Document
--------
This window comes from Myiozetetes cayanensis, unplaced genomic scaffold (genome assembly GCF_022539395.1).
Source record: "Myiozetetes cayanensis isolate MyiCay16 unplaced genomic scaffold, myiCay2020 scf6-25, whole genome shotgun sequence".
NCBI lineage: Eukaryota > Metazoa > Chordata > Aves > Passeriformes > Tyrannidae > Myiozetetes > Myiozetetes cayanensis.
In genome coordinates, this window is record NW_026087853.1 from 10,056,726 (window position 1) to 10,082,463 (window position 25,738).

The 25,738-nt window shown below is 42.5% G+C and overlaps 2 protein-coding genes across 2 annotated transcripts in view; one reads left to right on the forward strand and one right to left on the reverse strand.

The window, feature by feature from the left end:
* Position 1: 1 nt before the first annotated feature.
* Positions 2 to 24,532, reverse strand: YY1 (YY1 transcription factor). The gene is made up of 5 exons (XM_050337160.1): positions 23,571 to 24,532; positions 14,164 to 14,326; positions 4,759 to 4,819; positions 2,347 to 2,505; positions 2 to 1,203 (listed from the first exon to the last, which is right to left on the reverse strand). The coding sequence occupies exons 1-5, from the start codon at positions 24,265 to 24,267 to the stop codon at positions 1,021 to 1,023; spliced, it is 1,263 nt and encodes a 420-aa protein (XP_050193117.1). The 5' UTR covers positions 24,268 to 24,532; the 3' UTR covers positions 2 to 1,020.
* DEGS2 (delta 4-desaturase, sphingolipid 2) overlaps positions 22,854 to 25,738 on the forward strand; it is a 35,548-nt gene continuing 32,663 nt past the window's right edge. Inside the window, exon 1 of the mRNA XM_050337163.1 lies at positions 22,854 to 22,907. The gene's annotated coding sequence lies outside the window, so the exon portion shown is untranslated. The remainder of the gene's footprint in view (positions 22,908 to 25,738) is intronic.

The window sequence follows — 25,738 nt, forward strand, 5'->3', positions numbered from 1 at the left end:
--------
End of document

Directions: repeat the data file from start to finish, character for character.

This window comes from Myiozetetes cayanensis, unplaced genomic scaffold (genome assembly GCF_022539395.1).
Source record: "Myiozetetes cayanensis isolate MyiCay16 unplaced genomic scaffold, myiCay2020 scf6-25, whole genome shotgun sequence".
NCBI lineage: Eukaryota > Metazoa > Chordata > Aves > Passeriformes > Tyrannidae > Myiozetetes > Myiozetetes cayanensis.
In genome coordinates, this window is record NW_026087853.1 from 10,056,726 (window position 1) to 10,082,463 (window position 25,738).

The 25,738-nt window shown below is 42.5% G+C and overlaps 2 protein-coding genes across 2 annotated transcripts in view; one reads left to right on the forward strand and one right to left on the reverse strand.

The window, feature by feature from the left end:
* Position 1: 1 nt before the first annotated feature.
* Positions 2 to 24,532, reverse strand: YY1 (YY1 transcription factor). The gene is made up of 5 exons (XM_050337160.1): positions 23,571 to 24,532; positions 14,164 to 14,326; positions 4,759 to 4,819; positions 2,347 to 2,505; positions 2 to 1,203 (listed from the first exon to the last, which is right to left on the reverse strand). The coding sequence occupies exons 1-5, from the start codon at positions 24,265 to 24,267 to the stop codon at positions 1,021 to 1,023; spliced, it is 1,263 nt and encodes a 420-aa protein (XP_050193117.1). The 5' UTR covers positions 24,268 to 24,532; the 3' UTR covers positions 2 to 1,020.
* DEGS2 (delta 4-desaturase, sphingolipid 2) overlaps positions 22,854 to 25,738 on the forward strand; it is a 35,548-nt gene continuing 32,663 nt past the window's right edge. Inside the window, exon 1 of the mRNA XM_050337163.1 lies at positions 22,854 to 22,907. The gene's annotated coding sequence lies outside the window, so the exon portion shown is untranslated. The remainder of the gene's footprint in view (positions 22,908 to 25,738) is intronic.

The window sequence follows — 25,738 nt, forward strand, 5'->3', positions numbered from 1 at the left end: